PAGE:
In the film Spider-Man II Peter Parker plays all three roles in the Good Samaritan story (Luke 10:25-37). The film character of Peter Parker/Spider-man (Tobey Mcguire) can be seen as Samaritan, the Passerby, and as the victim on the side of the road. The apparent villain, Dr. Octavius (Alfred Molina) starts out as an idealistic scientist who falls prey to the temptation to power (Luke 4:6). He is, however, only a tool manipulated by the real villain, Harry (James Franco). The one real hero in the film is Peter Parker’s girlfriend Mary Jane (Kirsten Dunst) who rescues him and makes him whole – at least until Spider-Man III.
Before reflecting on the message, I should note that the film is just plain comic book level fun. It has spectacular action and Kirsten Dunst is beautiful.
Peter Parker is conflicted over the use of his superpowers. He takes seriously the injunction of his Uncle Ben: “With great power comes great responsibility.” His spider powers enable him to be the Good Samaritan, rescuing every victim. He finds that continuous use of his Spider powers causes burnout, diminishing his strength and producing fatigue. Peter represents those of us who pour all of our energy into our gifts and trying to save the world – or at least our portion of it. His dedication is driven by guilt: his Uncle Ben was killed by a thug Peter could have caught but didn’t. As a result, he feels he must stop every criminal and save every person.
As Peter’s powers diminish, he assumes the role of the victim, in need of a Samaritan to save him. He loses his part time job, nearly fails a university course and gets beaten up in a crowd. When asked, Peter denies Mary Jane, telling her that he does not love her. Peter’s sense of his calling is so great that he denies his own needs. He accepts rejection by Mary Jane, reasoning that, if they married, she would be in danger from Spider-Man’s foes.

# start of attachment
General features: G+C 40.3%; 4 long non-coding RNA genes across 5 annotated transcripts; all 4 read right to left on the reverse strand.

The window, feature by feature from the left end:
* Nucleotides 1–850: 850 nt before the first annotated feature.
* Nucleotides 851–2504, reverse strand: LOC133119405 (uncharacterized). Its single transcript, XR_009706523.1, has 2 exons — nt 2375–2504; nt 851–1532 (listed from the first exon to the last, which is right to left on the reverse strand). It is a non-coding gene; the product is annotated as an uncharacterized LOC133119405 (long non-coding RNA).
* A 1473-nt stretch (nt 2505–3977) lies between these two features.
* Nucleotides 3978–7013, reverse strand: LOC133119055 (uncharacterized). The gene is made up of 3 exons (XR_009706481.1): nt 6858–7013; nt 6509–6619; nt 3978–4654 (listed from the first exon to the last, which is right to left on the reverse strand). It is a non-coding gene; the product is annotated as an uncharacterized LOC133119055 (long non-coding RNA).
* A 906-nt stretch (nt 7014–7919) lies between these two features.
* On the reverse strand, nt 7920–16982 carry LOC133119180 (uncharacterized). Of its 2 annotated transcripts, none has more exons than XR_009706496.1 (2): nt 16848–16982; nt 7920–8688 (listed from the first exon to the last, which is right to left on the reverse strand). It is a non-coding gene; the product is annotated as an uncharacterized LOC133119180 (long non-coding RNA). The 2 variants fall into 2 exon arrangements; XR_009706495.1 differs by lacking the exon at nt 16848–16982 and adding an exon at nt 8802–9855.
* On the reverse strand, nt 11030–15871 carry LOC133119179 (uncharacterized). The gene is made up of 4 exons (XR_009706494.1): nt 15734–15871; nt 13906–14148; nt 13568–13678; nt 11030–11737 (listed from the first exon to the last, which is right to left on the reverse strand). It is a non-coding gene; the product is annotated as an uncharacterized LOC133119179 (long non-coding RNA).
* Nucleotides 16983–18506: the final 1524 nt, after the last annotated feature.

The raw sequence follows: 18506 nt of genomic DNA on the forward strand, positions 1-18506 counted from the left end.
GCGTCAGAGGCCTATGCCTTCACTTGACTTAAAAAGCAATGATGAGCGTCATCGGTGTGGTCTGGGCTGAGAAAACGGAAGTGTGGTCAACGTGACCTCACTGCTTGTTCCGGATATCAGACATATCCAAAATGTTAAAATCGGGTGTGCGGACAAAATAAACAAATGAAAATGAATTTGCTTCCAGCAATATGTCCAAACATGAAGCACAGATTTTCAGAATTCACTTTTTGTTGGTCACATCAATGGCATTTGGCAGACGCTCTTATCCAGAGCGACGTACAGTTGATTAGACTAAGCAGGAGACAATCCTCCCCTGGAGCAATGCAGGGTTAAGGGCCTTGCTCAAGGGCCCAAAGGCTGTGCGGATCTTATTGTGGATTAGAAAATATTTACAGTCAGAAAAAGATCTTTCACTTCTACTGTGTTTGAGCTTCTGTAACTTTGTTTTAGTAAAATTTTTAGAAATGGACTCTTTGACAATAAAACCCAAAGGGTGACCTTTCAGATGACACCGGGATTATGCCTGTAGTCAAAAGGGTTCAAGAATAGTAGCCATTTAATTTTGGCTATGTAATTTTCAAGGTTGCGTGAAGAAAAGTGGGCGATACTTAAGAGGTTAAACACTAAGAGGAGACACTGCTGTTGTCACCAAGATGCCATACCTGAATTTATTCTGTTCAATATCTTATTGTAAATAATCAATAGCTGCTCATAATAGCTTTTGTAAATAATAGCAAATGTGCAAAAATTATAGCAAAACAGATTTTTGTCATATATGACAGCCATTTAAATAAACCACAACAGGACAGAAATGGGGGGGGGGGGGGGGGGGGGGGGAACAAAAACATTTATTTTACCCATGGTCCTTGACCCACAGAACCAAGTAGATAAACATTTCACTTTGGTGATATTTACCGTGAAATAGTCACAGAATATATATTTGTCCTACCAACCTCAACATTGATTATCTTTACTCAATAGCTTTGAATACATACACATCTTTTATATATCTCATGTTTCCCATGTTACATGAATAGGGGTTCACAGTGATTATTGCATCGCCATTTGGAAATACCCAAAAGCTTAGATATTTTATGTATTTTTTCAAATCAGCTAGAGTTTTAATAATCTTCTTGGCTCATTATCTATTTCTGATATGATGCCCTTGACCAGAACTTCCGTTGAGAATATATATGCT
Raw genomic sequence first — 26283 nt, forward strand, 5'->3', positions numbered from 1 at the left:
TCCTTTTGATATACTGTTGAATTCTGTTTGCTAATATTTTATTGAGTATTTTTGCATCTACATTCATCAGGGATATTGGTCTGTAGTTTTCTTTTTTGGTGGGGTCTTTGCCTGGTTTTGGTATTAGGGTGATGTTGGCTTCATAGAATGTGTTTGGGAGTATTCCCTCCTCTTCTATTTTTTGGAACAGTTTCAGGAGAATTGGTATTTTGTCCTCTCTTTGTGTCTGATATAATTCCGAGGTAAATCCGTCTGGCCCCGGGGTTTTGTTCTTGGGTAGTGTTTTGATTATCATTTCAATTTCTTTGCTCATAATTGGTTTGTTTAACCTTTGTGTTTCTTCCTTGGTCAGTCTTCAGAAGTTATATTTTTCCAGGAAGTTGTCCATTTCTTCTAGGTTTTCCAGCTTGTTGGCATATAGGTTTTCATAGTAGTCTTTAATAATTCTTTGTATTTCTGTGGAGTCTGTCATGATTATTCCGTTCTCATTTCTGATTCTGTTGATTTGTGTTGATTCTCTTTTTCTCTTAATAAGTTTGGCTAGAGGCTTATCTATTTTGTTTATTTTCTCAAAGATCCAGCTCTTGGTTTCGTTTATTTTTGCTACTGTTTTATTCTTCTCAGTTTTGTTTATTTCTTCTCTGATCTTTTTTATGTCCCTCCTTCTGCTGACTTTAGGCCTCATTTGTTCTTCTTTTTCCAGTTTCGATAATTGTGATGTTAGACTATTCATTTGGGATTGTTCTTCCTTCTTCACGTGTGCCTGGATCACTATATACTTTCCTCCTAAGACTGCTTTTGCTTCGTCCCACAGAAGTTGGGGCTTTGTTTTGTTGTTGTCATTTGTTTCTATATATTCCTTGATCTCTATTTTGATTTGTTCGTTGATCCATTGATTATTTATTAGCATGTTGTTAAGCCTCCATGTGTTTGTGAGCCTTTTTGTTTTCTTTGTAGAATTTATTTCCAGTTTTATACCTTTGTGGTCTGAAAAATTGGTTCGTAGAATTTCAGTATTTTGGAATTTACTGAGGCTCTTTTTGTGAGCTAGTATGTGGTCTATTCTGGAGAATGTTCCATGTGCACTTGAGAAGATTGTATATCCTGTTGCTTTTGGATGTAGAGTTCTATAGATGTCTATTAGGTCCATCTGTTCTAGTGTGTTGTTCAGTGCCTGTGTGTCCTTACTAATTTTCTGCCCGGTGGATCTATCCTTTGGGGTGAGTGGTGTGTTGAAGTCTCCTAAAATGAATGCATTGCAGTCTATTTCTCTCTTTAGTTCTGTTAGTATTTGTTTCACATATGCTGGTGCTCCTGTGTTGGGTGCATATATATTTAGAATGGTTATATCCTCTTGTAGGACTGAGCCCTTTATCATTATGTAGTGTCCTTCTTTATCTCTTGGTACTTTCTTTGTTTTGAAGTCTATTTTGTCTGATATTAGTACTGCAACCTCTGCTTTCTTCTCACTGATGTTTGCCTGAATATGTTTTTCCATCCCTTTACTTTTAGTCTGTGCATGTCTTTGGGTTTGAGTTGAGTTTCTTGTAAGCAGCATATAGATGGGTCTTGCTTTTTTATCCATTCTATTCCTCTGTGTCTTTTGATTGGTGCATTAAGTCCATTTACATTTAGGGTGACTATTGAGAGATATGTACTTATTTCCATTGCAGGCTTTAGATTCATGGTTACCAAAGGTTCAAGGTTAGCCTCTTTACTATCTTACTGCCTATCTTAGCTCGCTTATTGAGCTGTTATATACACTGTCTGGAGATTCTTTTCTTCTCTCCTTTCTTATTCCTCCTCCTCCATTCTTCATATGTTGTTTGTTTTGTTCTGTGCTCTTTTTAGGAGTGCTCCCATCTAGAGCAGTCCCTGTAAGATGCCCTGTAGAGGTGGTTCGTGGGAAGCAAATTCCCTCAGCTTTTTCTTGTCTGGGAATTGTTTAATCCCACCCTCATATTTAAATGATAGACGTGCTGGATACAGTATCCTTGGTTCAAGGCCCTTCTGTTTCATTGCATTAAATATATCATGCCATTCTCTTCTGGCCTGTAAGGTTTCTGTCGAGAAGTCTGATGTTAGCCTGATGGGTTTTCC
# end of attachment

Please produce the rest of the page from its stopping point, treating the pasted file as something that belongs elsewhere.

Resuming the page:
Aware that he is experiencing burnout, Peter decides to give up being Spiderman. His energy returns and he begins to live normally. There is a price to be paid. He must assume the role of the passerby, refusing to rescue a victim. Even though he is uncomfortable in this role, he is determined to persist – until events intervene.
Dr. Octavius, a scientist whose ego had led him to believe he could save the world by creating a perpetual energy source, has attached four electro-mechanical arms to his back. He intends for these arms to give him the power needed to control the energy source. To his horror the arms become a truly sinister personification of his own lust for power. They assume control of his personality, forcing him into a destructive quest for power. He becomes a tool of Harry, who is bent on destroying Spider-Man. He captures Mary Jane in order to lure Spiderman to his death.
Peter Parker is caught in a dilemma. He believes that “With great power comes great responsibility.” He is convinced that love of neighbor requires that he ignore his own needs and rescue every possible victim. Yet, he recognizes that this is not possible.
Spider-Man II highlights a fundamental question: “What is unconditional love?” My teacher, Msgr. Chester Michael, once defined it this way: “Unconditional love means putting someone else’s needs ahead of your own wants.” In trying to be a Samaritan, Peter has put everyone else’s needs ahead of his own. Thus his power diminishes. While the definition is attractive, its application is difficult. A look at the gospels may help. Jesus, who abandoned needy crowds to withdraw into prayer (Lk 5:15-16), freely accepted the sacrifice of his own life. If the definition is to fit, Jesus needed to pray; He wanted to live.
Peter thinks that he has to sacrifice his need for Mary Jane and a normal life in order to exercise his powers. His true identity is revealed to her in the course of rescuing her from Dr. Octavius. Once she sees him as Spider-man, Mary Jane becomes the Samaritan, giving him permission to be himself, meet his needs and use his powers – or so it seems until we see Spider-Man III.